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July 02, 1960 - Image 1

Resource type:
Text
Publication:
Michigan Daily, 1960-07-02

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Sita
Seventieth Year of Editorial Freedom

D43aii41

FAIR, WARMER
High-80
Low--55
Possible thundershowers
by Sunday night.

ANN ARBOR,, MICHIGAN, SATURDAY, JULY 2, 1960

FIVE CENTS

FOUR-I

,.... . . . yu _____ _____ __ _____ ._ .. _.

-AP Wirephoto
REFINERY SEIZED-This is the American-owned Texaco refinery at Santiago de Cuba, taken over
this week by Fidel Castro's government after company officials refused to refine Soviet oil. The Esso
and Shell refineries were appropriated today by the Castro government, leaving no foreign-owned
refineries in Cuba.
astroGtsEssoShell

HAVANA (A) - Prime Minister
Fidel Castro yesterday took over
the last two foreign-owned oil re-
fineries in Cuba and with them the
problem of supplying his country
with oil from distant fields in the
Soviet Union.
He seized the Esso Standard Oil
and the Shell Oil refineries under
resolutions accusing both firms of
violating a 1938 law by refusing to
process state-owned crude oil he
obtained in a sugar-for-oil deal
with Moscow.
Cuban Experts
Show High
Confdidence
HAVANA (MP) - Cuban officials,
and petroleum technicians appear
confident they can surmount any
crisis in their operation of three
foreign refineries seized by FidelM
Castro's government.
They are equally sure they will
find the means to bring crude oil
into Cuba in a steady flow to meet
the 60,000-barrel daily domestic
needs.
American oil experts here were
inclined to agree on the first point,
but they said they foresee some
difficulties for Cuba in getting
crude here from sources other
than Cuba's traditional supplier-
Venezuela. .
Cuba's domestic oil production
is negligible. Cuban officials claim
there are substantial oil deposits,
and oil exploration experts from
Russia reportedly have arrived in
Cuba to make tests.
As for skilled petroleum tech-
nicians, Alfonso Gutierrez, Mexi-
can Engineer in charge of the
Cuban Petroleum Institute, said
last night Cuba has them in ex-
cess.
"The refineries are being oper-
ated by the same Cuban crews as
before," he said. There is no prob-
lem there."
Senate Backs
Sugar Move
WASHINGTON (P)-The Senate
Finance Committee yesterday
agreed to recommend that Con-
gress adopt quickly a simple reso-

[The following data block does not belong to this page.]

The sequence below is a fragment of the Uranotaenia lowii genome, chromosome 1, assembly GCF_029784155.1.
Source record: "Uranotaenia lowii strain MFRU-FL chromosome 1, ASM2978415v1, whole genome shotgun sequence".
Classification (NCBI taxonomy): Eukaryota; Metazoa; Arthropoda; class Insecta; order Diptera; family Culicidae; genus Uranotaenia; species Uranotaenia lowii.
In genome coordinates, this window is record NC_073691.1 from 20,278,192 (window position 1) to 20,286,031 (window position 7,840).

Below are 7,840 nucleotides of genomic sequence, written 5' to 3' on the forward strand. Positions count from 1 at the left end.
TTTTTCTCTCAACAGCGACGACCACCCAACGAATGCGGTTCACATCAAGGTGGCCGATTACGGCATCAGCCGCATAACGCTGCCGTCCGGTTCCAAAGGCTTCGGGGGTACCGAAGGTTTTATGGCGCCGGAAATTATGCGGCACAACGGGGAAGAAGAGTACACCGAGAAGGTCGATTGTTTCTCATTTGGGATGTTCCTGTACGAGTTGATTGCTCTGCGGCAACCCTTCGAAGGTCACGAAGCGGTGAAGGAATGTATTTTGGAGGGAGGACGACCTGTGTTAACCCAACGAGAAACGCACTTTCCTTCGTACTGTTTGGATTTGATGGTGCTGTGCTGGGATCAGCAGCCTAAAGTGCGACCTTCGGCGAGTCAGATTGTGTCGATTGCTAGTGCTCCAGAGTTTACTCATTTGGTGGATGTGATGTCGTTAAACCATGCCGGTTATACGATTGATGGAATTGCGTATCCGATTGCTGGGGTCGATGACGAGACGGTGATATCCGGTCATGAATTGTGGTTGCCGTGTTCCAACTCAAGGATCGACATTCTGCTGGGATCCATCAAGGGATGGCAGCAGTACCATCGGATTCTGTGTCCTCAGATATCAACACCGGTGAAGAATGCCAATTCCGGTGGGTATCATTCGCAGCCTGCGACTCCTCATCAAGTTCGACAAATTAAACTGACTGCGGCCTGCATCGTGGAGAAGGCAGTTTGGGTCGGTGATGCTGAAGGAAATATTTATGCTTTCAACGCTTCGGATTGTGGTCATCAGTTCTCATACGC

lution giving President Dwight D.
Eisenhower power to control Cu-
ban sugar imports for the rest
of this year.
A broad bill was passed by the
" House Thursday night to extend
the Sugar Control Act for a year
and authorize the President to
slash Cuban sugar quotas if he
saw fit.
The Senate group wants to post-
pone action on the House bill until
after Congress returns in August.
But, meantime, its proposed
resolution would give the Presi-
dent power to clamp down on
Cuban sugar shipments here in
the next few weeks of he deemed

The action immediately ended
all normal imports of Western oil
-except for a trickle of finished
products-and raised prospects of
an oil famine unless means are
found to expand by at least four
times the flow of Soviet crude.
Duplicates Move
Duplicating a move made three
days ago at Santiago de Cuba in
seizing the 26-million dollar pro-
perties of the American - owned
Texaco refinery Castro sent his
agents into the Esso and Shell re-
fineries early yesterday.
They rode across Havana Bay
to the side-by-side plants in barges
filled with Russian oil. Once pro-
cessing of this crude was formally
rejected, agents of the Cuban Pe-
troleum Institute took over the
plants with the backing of armed
workers,
Value of the two installations
was placed at more than a hun-
dred million dollars. Additionally,
Castro's government owes the
three seized refineries an estimated,
$60 million in foreign exchange
for oil already imported and pro-
cessed. Normally all of Cuba's oil
came from Venezuela.
Anticipate Act
The refineries had anticipated
Castro's action. His agents found
less than a three-day supply of
crude in the Shell storage tanks
. and even less at Esso. They im-
mediately began to transfer Soviet

crude from emergency storage to
the two refineries.
The Soviet Union contracted to
supply about one-fourth of Cuba's
daily crude oil requirements, 60,-
000 barrels.
Castro associates have suggested
various alternatives. Some said
Mexico is ready to sell Cuba oil.
Some suggested that other United
States firms are bidding to supply
crude to the state-operated re-
fineries.
Whatever the source. CastroI
needs oil quickly. Ninety-five per,
cent of Cuba's electric power sup-
ply is almost entirely dependent
on fuel oil. In some plants reserves
already are low due to small stor-
age facilities.
Seizure of the Esso and Shell
refineries - the largest in Cuba -
appeared spurred more by rejec-
tion of the Soviet crude than by
Castro's promise to seize all Amer-
ican property "down to the nails
in their shoes" in retaliation for